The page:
New and more complex partnerships are emerging to address the sustainability of natural resource use in developing countries. These partnerships variously link donors, governments, community-based organizations, non-governmental organizations (NGOs), business, certification agencies and other intermediaries. High expectations and many resources have been invested in these initiatives. Yet, we still do not know whether more sophisticated organizational structures, more stakeholders involved, and more advanced participatory processes have delivered better sustainability outcomes, and if so, in what sectors and under what circumstances. To fill this knowledge gap and build capacity in this area, the NEPSUS research and capacity building project assembles a multidisciplinary team to analyze sustainability partnerships in three key natural resource sectors in Tanzania: forestry, wildlife and coastal resources. In each of these sectors, we assess whether co-management with local communities and private and civil society actors, and putatively more participatory processes in the governance of renewable resources, result in more equitable and sustainable livelihoods and environmental outcomes. We compare ‘more complex’ partnerships to relatively ‘simpler’, more traditional top-down and centralized management systems, and to instances where sustainability partnerships are not in place. This working paper tackles the main conceptual, methodological and research design issues arising in this effort.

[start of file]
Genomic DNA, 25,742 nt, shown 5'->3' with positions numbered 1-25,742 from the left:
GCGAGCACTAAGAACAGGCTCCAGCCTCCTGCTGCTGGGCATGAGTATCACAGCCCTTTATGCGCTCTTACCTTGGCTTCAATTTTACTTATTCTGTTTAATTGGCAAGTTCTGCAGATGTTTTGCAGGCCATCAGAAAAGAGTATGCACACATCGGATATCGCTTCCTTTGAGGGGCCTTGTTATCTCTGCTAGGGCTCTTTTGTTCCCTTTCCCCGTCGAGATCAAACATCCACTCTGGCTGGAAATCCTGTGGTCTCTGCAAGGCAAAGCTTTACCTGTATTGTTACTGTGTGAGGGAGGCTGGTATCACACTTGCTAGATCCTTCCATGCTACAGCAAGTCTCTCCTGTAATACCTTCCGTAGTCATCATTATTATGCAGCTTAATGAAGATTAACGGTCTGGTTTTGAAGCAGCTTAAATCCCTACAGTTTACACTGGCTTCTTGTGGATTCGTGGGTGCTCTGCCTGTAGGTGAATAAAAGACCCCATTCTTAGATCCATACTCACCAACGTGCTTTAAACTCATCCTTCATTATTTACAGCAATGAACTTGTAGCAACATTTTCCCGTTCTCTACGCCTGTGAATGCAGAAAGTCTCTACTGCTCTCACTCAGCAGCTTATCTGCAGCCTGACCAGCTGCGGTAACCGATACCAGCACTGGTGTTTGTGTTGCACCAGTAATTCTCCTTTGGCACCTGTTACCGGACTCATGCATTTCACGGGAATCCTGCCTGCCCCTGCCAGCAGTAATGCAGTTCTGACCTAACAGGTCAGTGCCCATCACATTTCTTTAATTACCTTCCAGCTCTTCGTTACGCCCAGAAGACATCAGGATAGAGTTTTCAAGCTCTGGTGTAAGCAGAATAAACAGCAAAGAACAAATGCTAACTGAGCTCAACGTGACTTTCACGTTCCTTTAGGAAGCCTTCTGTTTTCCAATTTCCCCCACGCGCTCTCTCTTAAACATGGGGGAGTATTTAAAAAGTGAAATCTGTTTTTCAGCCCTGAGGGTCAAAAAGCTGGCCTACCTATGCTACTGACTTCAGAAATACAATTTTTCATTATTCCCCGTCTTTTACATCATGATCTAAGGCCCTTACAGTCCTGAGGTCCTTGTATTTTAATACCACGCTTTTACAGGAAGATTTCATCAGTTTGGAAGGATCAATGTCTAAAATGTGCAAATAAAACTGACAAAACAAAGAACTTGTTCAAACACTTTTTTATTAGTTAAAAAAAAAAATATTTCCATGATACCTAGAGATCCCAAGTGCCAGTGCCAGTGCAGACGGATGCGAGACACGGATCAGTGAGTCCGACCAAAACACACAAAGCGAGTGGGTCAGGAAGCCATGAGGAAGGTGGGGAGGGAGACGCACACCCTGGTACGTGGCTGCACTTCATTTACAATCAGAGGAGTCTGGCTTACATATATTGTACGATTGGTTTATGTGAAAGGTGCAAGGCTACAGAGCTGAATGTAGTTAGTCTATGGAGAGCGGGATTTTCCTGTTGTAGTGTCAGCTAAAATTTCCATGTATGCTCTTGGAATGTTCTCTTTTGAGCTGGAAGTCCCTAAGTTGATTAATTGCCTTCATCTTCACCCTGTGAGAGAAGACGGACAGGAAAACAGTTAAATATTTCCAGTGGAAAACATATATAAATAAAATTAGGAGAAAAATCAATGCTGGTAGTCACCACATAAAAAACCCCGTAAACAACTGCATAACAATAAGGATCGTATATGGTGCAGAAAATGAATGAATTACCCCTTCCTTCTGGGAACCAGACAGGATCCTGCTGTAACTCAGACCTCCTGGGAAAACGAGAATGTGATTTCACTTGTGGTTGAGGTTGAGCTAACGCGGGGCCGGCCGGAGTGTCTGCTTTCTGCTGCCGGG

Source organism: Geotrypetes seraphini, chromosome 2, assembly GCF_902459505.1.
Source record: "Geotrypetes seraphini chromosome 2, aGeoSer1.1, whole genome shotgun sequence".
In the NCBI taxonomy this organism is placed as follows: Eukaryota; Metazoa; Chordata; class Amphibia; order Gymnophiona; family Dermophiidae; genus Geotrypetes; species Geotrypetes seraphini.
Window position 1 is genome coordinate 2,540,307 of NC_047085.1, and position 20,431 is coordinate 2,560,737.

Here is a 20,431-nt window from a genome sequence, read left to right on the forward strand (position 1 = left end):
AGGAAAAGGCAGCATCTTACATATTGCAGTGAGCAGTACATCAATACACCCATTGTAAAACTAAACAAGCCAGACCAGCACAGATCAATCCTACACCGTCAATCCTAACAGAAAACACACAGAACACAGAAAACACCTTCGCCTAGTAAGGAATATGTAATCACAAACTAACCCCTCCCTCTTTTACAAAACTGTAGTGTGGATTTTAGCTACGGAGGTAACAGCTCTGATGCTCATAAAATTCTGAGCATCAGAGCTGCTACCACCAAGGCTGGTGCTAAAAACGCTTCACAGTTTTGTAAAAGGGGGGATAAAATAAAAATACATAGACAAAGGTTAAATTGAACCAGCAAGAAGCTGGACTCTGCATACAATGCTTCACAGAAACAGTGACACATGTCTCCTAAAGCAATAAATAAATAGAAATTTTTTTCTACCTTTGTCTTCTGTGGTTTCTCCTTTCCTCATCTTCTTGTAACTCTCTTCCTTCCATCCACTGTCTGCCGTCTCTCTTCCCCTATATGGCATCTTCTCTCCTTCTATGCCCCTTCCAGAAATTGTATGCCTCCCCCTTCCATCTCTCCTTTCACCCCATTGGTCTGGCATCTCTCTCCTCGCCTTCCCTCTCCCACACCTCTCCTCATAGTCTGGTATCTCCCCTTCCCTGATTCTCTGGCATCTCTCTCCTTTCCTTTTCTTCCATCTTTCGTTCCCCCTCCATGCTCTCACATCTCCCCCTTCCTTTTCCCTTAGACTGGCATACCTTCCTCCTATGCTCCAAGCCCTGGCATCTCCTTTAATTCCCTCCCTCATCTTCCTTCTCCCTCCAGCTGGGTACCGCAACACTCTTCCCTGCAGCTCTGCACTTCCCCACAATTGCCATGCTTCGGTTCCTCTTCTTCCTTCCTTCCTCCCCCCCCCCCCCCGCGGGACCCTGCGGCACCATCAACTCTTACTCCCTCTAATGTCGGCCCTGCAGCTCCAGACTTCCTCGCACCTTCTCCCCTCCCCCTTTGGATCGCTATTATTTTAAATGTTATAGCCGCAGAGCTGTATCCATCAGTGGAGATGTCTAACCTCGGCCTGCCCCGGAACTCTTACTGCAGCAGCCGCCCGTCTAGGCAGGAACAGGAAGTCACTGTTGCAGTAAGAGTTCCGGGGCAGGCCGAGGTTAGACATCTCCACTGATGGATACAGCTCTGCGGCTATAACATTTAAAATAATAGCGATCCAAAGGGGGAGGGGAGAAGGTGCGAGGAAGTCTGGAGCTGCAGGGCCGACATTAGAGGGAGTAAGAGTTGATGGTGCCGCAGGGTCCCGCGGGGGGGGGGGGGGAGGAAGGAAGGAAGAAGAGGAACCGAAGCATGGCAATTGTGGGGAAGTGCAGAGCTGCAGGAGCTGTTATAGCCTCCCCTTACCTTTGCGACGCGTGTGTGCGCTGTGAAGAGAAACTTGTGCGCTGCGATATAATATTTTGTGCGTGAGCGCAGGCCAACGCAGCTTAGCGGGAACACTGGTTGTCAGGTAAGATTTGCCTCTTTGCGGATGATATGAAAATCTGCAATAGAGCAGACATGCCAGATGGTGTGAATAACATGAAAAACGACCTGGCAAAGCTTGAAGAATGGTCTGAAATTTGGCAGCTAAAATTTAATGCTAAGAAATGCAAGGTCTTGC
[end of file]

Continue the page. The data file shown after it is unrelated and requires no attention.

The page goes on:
|Place of Publication||Frederiksberg|
|Publisher||Copenhagen Business School, CBS|
|Number of pages||34|
|Publication status||Published - 2017|
|Series||NEPSUS Working Paper|